“For ‘land that’s rightfully ours’” George put air-quotes around the words. “It’s been eight years and we don’t have any land, just a lot of dead people, and he’s never even considered stopping. And now he’ll go kill some kids too.’


“Oh, alright,” his voice dropped to a less noticeable volume. “I guess it’s hard to understand, but things didn’t use to be like this.”

“Like what?” Dream asked. Someone pushed past him, knocking into his shoulder, and then started away when they saw the mask. He felt bad for scaring them-- most people found the mask rather intimidating--- but he needed it. Out here, there were just too many eyes, too many people. It felt overwhelming. With the mask, he felt safe and hidden from their stares.

George gestured around the dirty market, the squalid buildings, the tired faces, the abandoned buildings on the street corners. “Like this,” he paused, reflecting. “Not that I remember before very well.”

Eight years is a long time when you are not very old.

They wandered through the market, looking for the handful of essentials they’d come to buy. Bad sidled up beside George, glancing left and right for guards or prying eyes. “I hate to say it, but keep the document close. You have it?”

George nodded. In the four months since they’d left the forest, they’d had enough successful jobs to afford a forged document that explained that George’s absence from his military duties was due to a serious injury from which he was still slowly recovering, rendering him unfit for service. Anyone who saw the hunter swing a sword or shoot a carefully aimed arrow would immediately know exactly how much of a farce the paper was, but it should be enough to keep him from being dragged back to the front lines-- or shot as a deserter.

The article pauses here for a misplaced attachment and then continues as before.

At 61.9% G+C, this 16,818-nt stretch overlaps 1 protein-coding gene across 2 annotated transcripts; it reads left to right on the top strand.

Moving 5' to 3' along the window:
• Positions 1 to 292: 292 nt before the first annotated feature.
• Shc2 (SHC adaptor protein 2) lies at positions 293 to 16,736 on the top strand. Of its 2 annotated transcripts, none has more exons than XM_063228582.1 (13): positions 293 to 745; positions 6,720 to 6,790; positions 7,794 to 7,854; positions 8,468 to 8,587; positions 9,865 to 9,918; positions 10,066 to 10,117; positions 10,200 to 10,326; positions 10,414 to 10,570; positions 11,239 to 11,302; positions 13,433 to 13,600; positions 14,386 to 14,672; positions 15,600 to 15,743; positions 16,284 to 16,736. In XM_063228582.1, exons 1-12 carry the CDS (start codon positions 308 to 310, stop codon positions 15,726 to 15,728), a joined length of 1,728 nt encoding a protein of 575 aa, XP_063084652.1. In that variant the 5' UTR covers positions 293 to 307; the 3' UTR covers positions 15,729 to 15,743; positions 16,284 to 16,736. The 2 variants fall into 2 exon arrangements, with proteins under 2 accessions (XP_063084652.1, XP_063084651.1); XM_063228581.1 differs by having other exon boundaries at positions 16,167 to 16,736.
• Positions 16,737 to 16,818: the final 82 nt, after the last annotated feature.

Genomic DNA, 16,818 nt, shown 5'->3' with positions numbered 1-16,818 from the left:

But Schaltt was clearly getting desperate. Which meant that paper might not be enough.

He prayed it would be enough.

Sapnap tugged at his sleeve. “Dude, snap out of it. We’re having fun.”

“I hadn’t noticed,” he said dryly, but he dutifully followed after him. “What kind of fun?”

Sapnap pointed across the market to a dingy cart with a roughly painted sign that announced ‘firEwoRks’ could be bought there for a ‘resnable’ price

Bad’s eyes widened. “Oh no.”

“Oh yes.”

“You are not--”

“It’s my turn to pick the treat!”

Money was tight among their group, not due to the lack of work, nor to their lack of skill, but because they were saving their coins to pay off the debt Sapnap owed to an official back in his old hometown. Until the debt was gone, there was always a chance that other mercenaries would be hunting their friend down. But life without a chance to spend their hard-earned coin on something fun seemed dreary, so they took turns choosing something to purchase. Dream had gotten a local carpenter to make a rough wooden replacement for his old porcelain mask after he’d found his first city a bit...overwhelming. George had gotten a spyglass, mostly because it looked pretty. Bad, ever practical, had replenished his old sewing kit, and gotten a dozen muffins, which he’d eaten six of single-handedly. Now it was Sapnap’s turn, and both Bad and George looked like they regretted introducing the idea in the first place.

“What are fireworks?” Dream asked. Four months was a long time, but there were still things he didn’t know. They’d grown used to explaining the various bits of their world they’d always taken for granted, though Sapnap tended to make up things when he didn’t have the answers for Dream’s constant curiosity.